Rick Wakeman — aka Richard Christopher Wakeman (born May 18, 1949) — is an English keyboardist and composer from London, best known as the on-off keyboardist of rock legends Yes. He initially did session work before joining folk-rockers the Strawbs in 1970, appearing on their second album Dragonfly and the live release Just a Collection of Antiques and Curios. Notable contributions as a sessionist from the period include the Mellotron layers on “Space Oddity” by David Bowie and the piano intro to “Morning Has Broken” by Cat Stevens.
In 1971, Wakeman played on Bowie’s Hunky Dory and Elton John‘s Madman Across the Water amid further appearances on albums by Colin Scott, John Kongos, and Ralph McTell. Wakeman also appeared on Piano Vibrations, a 1971 “Moog hits” album for Polydor. Though originally credited to arranger John Schroeder, certain pressings of the album have attributed the title to Wakeman.
In late-1971, Wakeman replaced Tony Kaye in symphonic-rockers Yes, debuting with the band on their November release Fragile and staying through the 1972/73 albums Close to the Edge and Tales from Topographic Oceans. Live recordings from this period were documented on the 1973 triple-album Yessongs, later released as a concert film. It was during these shows that Wakeman first donned his trademark sequinned cape.
Amid his commitments to Yes, Wakeman debuted as a solo artist with the album The Six Wives of Henry VIII, recorded in late-1972 and released in January 1973 on A&M. During this period, he also played on the albums Orange by Al Stewart, Two Weeks Last Summer by Dave Cousins, Sabbath Bloody Sabbath by Black Sabbath, Nickelodeon by Hudson-Ford, and Weren’t Born a Man by Dana Gillespie.
Wakeman left Yes for the first time in mid-1974 as sessions commenced for Relayer, which the band ultimately recorded with Swiss keyboardist Patrick Moraz. The ensuing three-year period witnessed Wakeman in solo capacity with four albums and two soundtrack recordings on A&M, including the popular 1974 release Journey to the Centre of the Earth, recorded at the Royal Festival Hall with the London Symphony Orchestra and English Chamber Choir; and 1975’s The Myths and Legends of King Arthur and the Knights of the Round Table, presented in a lavish tour that culminated with an ice show at Wembley Arena.
In 1975, Wakeman was commissioned by director Ken Russell to arrange the score for Lisztomania, a musical dramatization of the life of 19th century classical composer Franz Liszt. The accompanying soundtrack features vocals on four tracks by Who-frontman Roger Daltery, who starred as the movie’s titular character.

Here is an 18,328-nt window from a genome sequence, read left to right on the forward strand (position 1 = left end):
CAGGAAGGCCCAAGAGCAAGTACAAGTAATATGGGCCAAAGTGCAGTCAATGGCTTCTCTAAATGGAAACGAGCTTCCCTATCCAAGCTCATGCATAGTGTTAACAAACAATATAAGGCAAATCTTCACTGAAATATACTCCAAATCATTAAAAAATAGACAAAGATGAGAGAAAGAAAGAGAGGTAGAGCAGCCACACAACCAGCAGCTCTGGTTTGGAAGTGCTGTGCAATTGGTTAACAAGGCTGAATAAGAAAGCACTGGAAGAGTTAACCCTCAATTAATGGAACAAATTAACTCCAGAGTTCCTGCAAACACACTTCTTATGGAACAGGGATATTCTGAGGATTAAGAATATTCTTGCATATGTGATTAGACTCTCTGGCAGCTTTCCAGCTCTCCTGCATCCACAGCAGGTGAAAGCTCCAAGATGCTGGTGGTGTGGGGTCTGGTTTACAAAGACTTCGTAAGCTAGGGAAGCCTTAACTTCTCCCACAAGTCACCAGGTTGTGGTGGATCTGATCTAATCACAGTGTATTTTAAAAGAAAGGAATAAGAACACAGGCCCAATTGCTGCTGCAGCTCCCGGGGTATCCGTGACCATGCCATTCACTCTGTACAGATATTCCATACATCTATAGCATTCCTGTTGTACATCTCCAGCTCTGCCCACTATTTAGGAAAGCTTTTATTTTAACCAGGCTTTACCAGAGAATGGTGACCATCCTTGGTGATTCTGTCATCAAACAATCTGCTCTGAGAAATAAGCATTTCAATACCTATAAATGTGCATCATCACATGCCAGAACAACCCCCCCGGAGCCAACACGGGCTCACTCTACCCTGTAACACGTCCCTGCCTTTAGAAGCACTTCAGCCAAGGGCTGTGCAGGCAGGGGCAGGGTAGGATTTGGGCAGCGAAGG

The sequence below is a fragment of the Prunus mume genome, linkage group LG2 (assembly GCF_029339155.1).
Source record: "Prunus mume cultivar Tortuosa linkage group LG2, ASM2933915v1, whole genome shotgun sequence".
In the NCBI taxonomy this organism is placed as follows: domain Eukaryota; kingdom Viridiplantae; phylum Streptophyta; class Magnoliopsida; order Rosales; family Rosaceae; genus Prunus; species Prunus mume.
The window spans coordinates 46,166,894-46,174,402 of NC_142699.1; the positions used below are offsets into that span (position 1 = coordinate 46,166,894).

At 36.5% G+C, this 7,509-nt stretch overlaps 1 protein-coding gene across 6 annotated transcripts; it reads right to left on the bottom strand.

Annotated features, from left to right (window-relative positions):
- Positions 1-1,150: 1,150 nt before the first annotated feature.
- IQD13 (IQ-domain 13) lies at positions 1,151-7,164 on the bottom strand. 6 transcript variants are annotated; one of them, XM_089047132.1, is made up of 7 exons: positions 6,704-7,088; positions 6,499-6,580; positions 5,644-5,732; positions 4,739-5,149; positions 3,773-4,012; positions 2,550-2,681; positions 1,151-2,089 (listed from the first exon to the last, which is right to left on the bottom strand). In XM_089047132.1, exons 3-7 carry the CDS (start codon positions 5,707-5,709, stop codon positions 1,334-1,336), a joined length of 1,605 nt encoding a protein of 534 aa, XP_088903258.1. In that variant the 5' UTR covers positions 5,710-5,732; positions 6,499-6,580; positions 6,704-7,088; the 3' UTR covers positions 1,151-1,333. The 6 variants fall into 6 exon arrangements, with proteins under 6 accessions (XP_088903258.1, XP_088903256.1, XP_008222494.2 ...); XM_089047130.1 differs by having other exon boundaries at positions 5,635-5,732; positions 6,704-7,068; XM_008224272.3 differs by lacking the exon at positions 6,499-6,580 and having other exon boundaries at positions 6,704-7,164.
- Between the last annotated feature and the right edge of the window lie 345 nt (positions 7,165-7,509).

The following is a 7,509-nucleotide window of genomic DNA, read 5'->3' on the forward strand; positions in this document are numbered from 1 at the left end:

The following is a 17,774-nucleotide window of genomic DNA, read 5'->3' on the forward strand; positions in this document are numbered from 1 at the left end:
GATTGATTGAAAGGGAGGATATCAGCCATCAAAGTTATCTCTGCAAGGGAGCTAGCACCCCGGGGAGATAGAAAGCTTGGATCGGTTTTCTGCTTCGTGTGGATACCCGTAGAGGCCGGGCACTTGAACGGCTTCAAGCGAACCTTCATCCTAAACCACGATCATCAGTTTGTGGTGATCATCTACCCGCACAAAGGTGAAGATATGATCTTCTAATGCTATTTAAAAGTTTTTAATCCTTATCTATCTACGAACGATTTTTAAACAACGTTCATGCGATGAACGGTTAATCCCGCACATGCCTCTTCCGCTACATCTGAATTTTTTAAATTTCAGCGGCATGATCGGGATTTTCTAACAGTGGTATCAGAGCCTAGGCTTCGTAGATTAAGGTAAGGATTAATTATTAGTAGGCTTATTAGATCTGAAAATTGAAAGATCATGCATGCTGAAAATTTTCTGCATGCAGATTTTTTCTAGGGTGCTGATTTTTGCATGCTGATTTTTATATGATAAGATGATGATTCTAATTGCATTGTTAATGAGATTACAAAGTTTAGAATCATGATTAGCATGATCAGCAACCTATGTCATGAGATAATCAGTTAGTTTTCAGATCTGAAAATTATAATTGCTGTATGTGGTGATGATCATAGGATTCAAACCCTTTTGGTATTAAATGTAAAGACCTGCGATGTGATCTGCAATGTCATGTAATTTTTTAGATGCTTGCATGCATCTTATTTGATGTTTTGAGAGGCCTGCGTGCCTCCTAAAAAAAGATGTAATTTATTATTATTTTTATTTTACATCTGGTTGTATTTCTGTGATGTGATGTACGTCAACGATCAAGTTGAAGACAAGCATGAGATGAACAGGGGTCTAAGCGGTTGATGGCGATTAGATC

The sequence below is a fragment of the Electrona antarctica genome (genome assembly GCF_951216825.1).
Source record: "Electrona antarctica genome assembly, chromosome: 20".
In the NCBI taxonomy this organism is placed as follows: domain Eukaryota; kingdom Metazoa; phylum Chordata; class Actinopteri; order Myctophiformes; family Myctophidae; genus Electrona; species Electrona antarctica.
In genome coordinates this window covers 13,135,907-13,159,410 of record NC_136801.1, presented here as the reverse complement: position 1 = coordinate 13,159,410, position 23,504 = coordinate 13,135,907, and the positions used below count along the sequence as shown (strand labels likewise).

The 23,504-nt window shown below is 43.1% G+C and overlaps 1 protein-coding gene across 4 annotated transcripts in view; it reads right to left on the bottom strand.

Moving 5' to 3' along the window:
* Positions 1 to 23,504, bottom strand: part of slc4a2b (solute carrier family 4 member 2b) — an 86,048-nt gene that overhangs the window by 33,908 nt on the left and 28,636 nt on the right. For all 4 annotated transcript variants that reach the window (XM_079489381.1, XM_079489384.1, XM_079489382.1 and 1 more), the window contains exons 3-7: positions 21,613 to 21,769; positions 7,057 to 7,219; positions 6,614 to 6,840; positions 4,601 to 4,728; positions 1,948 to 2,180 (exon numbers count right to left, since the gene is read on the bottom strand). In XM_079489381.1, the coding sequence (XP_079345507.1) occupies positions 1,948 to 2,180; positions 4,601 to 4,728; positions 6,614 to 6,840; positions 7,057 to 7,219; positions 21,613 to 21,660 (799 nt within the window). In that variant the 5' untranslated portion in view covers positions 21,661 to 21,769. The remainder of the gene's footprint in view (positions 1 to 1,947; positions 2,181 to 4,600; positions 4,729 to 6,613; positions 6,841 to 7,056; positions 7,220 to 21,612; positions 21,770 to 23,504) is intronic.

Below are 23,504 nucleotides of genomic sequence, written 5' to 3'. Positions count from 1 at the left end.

During this period, Wakeman bankrolled a venture by American techie Dave Biro, who developed a tape-loop variant of the Mellotron dubbed the “Birotron.” Despite full-page adverts and advance orders from Rod Argent, Keith Emerson, Gary Wright, Edgar Froese, Klaus Schulze, Larry Fast, Robert Lamm, and numerous other musicians, production of the keyboard stalled after an initial test-run.
In late 1976, Wakeman rehearsed for six weeks with drummer/ex-bandmate Bill Bruford and bassist John Wetton for a project that never came to fruition. (Bruford and Wetton would ultimately form the supergroup UK with guitarist Allan Holdsworth and keyboardist/violinist Eddie Jobson.) Soon thereafter, Wakeman rejoined Yes for the 1977/78 albums Going for the One and Tormato. He left once again amid the band’s ill-fated Paris sessions to continue as a solo artist, issuing 13 studio albums during the ensuing 10-year period.
In 1980, Wakeman issued the synthpop single “I’m So Straight I’m a Weirdo” with an accompanying video clip that features denizens of London’s then-raging Blitz scene, including an 18-year-old George O’Dowd, who later rose to fame as Culture Club frontman Boy George. In 1981, Wakeman collaborated with lyricist Tim Rice for an album based on author George Orwell’s 1948 dystopian novel 1984. The album appeared on Charisma with vocals on select tracks by Chaka Khan, Steve Harley, and recurrent Yes colleague Jon Anderson. (Coincidentally, a title-sake instrumental album was released on RCA that same year by ex-Genesis guitarist Anthony Phillips.)
In 1989, Anderson — weary of Yes’ then-current direction under guitarist/producer Trevor Rabin — invited Wakeman to partake in a four-fifths reformation of the 1972-era Yes lineup along with Bruford and guitarist Steve Howe. Since rights to the Yes nameplate were retained by bassist Chris Squire, the four-man configuration billed itself as Anderson Bruford Wakeman Howe (ABWH) for a self-titled album on Arista. Before a second album could be completed, ABWH surprisingly joined en-mass with the other Yes camp for 1991’s eight-man Union tour. Wakeman left the band again in 1992 but rejoined a fourth time for the 1996/97 Keys to Ascension live-and-studio double-discs. He rejoined Yes a fifth and final time for a 2002–04 round of appearances that overlapped with the band’s 35th anniversary.
- Piano Vibrations (1971)
- The Six Wives of Henry VIII (1973)
- Journey to the Centre of the Earth (1974)
- The Myths and Legends of King Arthur and the Knights of the Round Table (1975)
- No Earthly Connection (1976)
- White Rock (OST, 1977)
- Rick Wakeman’s Criminal Record (1977)
- Rhapsodies (1979)
- The Burning (OST, 1981)
- 1984 (1981)
- Rock n’ Roll Prophet (1982)
- G’olé! (OST, 1983)
- Cost of Living (1983)
- Crimes of Passion (OST, 1984)
- Silent Nights (1985)
- Country Airs: Piano Solos (1986)
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